# Is “converges at” idiomatic English in some regions?

Some students write, e.g., "$\sum(1/n^2)$ converges at $\pi^2/6$", where I would write "converges to".

Are there regions of the English-speaking world where it is standard to say "converges at"? Or should this be considered a mistake made by non-native speakers of English?

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I would expect it to be used in contexts such as "$\sum_k \frac{x^k}{k!}$ converges at 2", meaning that if we set $x=2$ then the resulting series converges. –  Henning Makholm Oct 27 '11 at 17:22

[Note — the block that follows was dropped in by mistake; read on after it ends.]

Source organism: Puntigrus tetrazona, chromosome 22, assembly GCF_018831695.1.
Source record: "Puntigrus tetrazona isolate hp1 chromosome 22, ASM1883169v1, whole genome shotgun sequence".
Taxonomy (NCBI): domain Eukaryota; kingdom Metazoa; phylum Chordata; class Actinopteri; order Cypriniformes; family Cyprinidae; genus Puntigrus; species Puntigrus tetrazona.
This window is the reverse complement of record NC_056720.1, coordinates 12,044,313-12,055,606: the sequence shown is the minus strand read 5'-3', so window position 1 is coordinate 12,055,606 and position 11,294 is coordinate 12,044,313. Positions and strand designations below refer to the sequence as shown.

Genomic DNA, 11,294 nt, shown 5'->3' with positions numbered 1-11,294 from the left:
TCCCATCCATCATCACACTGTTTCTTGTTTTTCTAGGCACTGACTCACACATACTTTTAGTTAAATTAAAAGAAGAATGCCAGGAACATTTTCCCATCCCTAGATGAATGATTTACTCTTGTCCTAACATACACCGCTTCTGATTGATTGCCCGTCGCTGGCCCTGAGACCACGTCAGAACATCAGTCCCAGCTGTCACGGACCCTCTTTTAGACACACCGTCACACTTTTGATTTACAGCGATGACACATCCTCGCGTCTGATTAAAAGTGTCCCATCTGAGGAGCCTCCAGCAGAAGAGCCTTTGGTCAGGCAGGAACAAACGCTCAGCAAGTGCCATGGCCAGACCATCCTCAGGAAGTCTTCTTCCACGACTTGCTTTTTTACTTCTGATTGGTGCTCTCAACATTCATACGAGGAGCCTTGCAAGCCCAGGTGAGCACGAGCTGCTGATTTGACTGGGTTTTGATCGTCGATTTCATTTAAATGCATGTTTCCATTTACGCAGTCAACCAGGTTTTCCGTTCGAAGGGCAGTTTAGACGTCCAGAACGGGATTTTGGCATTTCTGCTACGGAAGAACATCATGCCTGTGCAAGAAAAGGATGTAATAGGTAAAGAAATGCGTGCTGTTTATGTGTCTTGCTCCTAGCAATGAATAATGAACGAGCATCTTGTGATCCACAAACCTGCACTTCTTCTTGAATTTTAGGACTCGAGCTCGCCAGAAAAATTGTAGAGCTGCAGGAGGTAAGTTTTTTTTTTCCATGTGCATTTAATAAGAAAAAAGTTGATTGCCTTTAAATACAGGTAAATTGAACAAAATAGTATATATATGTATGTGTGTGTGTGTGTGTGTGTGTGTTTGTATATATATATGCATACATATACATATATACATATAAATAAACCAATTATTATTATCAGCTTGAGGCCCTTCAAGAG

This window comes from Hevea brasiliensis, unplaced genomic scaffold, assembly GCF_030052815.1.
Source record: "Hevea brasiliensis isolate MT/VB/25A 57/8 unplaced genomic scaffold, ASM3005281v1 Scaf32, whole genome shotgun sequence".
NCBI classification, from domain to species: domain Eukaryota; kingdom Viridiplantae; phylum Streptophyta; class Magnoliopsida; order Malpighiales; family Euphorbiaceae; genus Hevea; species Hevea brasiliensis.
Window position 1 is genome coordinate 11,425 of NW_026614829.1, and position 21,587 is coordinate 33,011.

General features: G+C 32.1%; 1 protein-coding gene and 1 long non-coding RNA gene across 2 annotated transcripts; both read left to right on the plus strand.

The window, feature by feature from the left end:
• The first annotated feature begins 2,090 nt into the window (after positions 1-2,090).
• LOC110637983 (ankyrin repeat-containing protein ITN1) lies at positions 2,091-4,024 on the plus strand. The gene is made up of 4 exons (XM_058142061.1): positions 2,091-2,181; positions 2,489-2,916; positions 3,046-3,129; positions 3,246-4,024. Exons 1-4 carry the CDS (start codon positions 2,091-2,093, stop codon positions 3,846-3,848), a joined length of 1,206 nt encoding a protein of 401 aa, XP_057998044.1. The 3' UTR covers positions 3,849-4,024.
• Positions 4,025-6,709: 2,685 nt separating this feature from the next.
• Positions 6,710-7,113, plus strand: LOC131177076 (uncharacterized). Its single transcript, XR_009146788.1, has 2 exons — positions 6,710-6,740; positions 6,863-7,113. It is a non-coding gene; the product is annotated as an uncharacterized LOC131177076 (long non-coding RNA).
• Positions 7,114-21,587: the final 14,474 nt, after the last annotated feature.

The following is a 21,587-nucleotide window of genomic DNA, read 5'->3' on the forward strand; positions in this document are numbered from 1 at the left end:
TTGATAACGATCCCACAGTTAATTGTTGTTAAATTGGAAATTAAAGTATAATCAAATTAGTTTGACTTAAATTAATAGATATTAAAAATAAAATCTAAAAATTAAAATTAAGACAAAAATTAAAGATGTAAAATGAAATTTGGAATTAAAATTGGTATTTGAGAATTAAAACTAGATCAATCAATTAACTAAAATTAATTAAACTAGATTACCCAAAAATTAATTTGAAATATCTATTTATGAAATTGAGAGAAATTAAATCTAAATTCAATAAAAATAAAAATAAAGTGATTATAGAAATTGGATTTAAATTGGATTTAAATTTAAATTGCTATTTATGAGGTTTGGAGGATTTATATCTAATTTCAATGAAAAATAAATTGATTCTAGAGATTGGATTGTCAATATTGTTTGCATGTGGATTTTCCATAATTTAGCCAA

The sum $\sum_{n>0} \frac{x^n}{n^2}$ converges at $x=1$.
@Asaf, better square that $n$ in the denominator. –  Gerry Myerson Oct 27 '11 at 23:40
Strictly speaking, $f(x)=\sum_{n=1}^\infty\dfrac{1}{n^2}$ converges at $x=\dfrac{\pi^2}{6}$, it also converges to $\dfrac{\pi^2}{6}$ at that point... :-) –  Asaf Karagila Oct 27 '11 at 23:44